BEST MATCHUP (Best combined records with both teams being over .500): Oakland @ St. Louis

    What do these two teams have in common? They have no starting pitchers that are below replacement level in 2004. Going through all 30 teams and checking the five pitchers on each club with the most starts, we find that the A’s are one of only two American League teams that make this claim. The other is the Toronto Blue Jays, but if you take the aggregate VORP of those five pitchers, the A’s outscore the Jays 91.2 to 63.7.

    The Cardinals are one of four National League teams (also including San Diego, Philadelphia and Cincinnati) that can also make that claim. That might make it sound like it’s not such a special achievement. That’s only six teams out of 30, though, so it’s not to be taken lightly. Cleary, finding five starting pitchers who can operate above replacement level is a pretty neat trick. For a couple of teams–like the Diamondbacks and Rockies–having three would be nice.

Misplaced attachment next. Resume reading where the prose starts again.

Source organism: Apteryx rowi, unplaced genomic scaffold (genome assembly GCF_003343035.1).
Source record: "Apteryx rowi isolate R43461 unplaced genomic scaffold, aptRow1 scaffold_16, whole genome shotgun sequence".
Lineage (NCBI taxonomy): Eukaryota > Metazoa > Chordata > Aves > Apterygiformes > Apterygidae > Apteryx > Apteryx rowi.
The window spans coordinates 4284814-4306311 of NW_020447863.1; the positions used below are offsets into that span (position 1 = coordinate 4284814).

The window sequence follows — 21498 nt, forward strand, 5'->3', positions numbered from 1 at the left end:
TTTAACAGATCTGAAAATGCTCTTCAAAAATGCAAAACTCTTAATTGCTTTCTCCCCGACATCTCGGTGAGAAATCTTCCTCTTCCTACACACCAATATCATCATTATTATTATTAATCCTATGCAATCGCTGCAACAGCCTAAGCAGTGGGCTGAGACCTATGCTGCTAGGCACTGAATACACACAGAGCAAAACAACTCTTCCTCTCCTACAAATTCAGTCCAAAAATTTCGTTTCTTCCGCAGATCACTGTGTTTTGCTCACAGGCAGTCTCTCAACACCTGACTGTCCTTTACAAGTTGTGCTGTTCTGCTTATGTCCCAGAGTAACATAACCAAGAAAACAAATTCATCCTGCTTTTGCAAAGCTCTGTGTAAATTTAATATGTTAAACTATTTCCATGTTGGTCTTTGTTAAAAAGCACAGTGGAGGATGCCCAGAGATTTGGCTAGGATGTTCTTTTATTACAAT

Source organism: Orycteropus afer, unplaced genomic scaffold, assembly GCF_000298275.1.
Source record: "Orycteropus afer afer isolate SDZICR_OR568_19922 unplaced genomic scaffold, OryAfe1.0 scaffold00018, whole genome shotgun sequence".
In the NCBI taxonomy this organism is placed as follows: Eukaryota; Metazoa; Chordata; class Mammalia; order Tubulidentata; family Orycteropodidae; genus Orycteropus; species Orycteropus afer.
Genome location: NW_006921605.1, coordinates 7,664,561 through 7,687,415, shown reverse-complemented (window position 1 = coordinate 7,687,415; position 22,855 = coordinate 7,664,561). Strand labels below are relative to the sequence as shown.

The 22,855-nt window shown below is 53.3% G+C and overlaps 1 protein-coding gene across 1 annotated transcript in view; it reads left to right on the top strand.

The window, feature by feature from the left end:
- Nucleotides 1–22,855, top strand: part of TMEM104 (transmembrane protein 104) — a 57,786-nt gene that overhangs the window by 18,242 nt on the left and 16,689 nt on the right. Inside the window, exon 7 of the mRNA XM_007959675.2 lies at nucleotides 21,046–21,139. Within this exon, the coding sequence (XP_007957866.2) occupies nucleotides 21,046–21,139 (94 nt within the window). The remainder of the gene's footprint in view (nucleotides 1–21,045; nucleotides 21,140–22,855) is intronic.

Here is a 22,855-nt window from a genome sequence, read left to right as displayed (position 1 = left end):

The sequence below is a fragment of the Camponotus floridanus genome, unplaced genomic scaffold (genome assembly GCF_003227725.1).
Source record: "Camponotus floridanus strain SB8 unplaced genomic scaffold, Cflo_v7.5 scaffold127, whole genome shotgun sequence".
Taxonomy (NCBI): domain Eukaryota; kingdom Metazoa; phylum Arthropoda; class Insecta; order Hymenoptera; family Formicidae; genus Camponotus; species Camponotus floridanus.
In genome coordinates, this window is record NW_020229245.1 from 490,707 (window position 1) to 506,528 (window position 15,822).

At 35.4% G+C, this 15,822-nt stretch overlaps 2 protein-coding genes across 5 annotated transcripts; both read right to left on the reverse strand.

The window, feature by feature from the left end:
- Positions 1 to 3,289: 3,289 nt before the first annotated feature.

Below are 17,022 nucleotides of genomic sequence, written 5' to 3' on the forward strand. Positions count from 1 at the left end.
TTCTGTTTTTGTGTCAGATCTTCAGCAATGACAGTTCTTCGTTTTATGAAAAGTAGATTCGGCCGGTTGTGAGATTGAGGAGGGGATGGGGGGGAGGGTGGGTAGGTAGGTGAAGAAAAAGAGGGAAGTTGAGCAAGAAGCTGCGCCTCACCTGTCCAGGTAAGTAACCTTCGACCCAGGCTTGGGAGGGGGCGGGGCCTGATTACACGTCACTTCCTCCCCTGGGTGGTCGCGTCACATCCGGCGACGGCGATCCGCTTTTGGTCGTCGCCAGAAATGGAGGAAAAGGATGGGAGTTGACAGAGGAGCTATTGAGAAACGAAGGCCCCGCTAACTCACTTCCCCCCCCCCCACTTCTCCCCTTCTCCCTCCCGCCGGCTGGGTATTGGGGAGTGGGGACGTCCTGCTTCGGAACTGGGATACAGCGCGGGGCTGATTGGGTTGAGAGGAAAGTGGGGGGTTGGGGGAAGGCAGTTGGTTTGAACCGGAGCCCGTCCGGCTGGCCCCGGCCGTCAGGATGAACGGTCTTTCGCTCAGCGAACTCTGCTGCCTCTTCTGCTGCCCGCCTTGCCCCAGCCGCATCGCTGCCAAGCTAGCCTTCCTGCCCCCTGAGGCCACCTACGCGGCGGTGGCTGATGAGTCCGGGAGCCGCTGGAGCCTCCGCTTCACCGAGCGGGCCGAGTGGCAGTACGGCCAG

This isn’t to say these teams have necessarily gotten great starting pitching, because they haven’t. The Reds have been pretty poor and the Cardinals are at the bottom of the middle of the pack. Two teams who didn’t make the list will very shortly. When Jae Seo passes Tyler Yates in starts with the Mets and Mark Prior does the same with Sergio Mitre on the Cubs, they will add quality to the quantity aspect of this list. Jeremy Bonderman is also a decent start from putting the Tigers in this group.

    Looking at entire staffs, the A’s have just one pitcher who is below replacement level. That’s Ricardo Rincon. The Braves (Mike Hampton and Will Cunnane) and the Dodgers (Hideo Nomo and Brian Falkenborg) have only two. Every other team has at least three. What that means for the A’s is they have only had to endure 15.3 innings of sub-replacement pitching (well, not really, but you know what I mean).